Iran announced to have foiled massive cyberattacks on public services

Pierluigi Paganini April 25, 2022

State television announced that Iran has foiled massive cyberattacks that targeted public services operated by both government and private organizations.

According to the Iran state television, the attack attempts took place in recent days and aimed at the infrastructure of more than 100 public sector agencies. The report did not name entities that were targeted by the cyberattacks.

Iranian authorities did not attribute the attacks to a specific threat actor, they only said that the offensive was launched from systems in the Netherlands, Britain and the United States.

However, Iranian authorities always blame foreign hackers for the attacks on local critical infrastructure.

“The report said that unidentified parties behind the cyberattacks used Internet Protocols in the Netherlands, Britain and the United States to stage the attacks.” reported the Associated Press.

In October, a cyber attack disrupted gas stations from the state-owned National Iranian Oil Products Distribution Company (NIOPDC) across Iran. The attack also defaced the screens at the gas pumps and gas price billboards.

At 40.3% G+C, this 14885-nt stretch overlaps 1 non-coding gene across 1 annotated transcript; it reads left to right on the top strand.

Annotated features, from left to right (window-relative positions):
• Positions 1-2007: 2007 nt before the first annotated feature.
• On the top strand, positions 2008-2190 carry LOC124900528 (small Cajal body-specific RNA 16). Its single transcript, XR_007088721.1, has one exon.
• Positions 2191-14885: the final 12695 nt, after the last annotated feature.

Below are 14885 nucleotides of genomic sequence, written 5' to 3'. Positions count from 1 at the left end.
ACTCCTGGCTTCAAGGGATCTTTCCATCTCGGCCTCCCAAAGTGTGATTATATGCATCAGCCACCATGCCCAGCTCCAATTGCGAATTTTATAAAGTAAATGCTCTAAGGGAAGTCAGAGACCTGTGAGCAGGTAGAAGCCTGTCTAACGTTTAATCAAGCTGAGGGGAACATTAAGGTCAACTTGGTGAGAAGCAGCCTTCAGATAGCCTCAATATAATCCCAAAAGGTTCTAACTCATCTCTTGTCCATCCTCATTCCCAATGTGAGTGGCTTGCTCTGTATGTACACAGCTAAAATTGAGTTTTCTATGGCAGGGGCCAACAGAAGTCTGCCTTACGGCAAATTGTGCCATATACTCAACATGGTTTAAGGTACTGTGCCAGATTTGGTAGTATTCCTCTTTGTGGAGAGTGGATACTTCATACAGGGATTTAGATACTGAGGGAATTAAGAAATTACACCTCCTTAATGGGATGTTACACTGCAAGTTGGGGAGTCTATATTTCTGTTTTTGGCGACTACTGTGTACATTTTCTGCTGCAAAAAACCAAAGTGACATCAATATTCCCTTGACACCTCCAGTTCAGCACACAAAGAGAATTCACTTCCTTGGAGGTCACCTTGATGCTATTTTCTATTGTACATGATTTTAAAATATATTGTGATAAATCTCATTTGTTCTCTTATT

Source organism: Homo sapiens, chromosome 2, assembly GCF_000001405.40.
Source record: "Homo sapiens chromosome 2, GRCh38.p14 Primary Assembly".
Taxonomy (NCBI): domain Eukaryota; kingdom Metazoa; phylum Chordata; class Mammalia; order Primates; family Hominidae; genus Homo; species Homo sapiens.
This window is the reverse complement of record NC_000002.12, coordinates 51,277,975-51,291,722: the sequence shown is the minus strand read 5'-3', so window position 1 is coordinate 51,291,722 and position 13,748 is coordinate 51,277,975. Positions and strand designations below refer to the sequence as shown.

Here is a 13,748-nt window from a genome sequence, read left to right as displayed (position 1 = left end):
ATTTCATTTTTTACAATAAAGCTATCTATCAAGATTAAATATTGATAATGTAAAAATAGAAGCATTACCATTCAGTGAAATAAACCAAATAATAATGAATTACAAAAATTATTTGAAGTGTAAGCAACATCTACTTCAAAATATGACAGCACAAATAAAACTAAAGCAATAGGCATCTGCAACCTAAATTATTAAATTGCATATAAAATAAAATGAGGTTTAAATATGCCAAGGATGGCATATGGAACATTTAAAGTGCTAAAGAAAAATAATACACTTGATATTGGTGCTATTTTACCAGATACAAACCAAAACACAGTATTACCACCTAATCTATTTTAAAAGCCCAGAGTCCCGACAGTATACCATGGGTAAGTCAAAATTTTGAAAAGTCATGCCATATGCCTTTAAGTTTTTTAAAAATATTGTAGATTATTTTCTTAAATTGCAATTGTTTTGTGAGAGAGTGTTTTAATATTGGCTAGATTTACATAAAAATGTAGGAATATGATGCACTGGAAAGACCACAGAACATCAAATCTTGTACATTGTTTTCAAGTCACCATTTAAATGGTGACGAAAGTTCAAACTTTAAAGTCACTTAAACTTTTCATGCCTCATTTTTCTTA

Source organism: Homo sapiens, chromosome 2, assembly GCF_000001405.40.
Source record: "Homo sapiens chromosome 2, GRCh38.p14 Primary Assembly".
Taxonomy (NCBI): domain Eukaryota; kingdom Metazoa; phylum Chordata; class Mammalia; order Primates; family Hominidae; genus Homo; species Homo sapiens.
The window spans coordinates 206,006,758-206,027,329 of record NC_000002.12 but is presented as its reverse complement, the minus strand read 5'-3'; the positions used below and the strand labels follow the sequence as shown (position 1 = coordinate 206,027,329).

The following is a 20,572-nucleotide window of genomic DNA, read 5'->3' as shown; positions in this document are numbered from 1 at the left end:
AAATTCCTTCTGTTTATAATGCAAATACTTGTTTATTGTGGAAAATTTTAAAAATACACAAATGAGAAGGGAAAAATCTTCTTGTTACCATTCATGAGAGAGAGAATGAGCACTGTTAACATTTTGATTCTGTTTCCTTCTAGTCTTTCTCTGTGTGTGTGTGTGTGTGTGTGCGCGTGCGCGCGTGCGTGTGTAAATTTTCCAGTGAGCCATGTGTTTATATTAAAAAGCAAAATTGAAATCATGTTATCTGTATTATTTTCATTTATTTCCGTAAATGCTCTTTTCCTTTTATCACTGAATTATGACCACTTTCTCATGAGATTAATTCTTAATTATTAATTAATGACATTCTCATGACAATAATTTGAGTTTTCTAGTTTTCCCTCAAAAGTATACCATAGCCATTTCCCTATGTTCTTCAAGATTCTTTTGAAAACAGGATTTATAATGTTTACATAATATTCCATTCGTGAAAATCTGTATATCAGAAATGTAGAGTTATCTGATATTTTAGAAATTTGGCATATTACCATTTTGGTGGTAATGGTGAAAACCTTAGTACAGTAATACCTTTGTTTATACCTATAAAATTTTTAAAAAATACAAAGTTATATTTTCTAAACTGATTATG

In July 2021, Iran’s railroad system was hit by a cyberattack, threat actors published fake messages about delays or cancellations of the trains on display boards at stations across the country, the Fars news agency reported.

The attack against Iran’s national railway system involved a wiper malware dubbed Meteor and not ransomware as initially thought. Meteor was a previously undetected strain of malware, but experts were not able to link it to specific advanced persistent threat actors. The messages on the boards informed passengers that the trains were “long delayed because of cyberattack” or “canceled.” The messages also urged passengers to call for information and provided the phone number of the office of the country’s supreme leader, Ayatollah Ali Khamenei.

However, the most debated attack against Iran was Stuxnet, its story is still one of the most intriguing cases of modern information warfare. The virus was developed by the US and Israel to interfere with the nuclear enrichment program conducted by Iran in the plant of Natanz.

Stuxnet is a malicious computer worm developed to target SCADA systems that were first uncovered in 2010, but researchers believe its development began at least in 2005. 

Stuxnet has been designed to hit centrifuges used in the uranium enrichment process in nuclear plants of the country.

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Pierluigi Paganini

(SecurityAffairs – hacking, SolarMarker)

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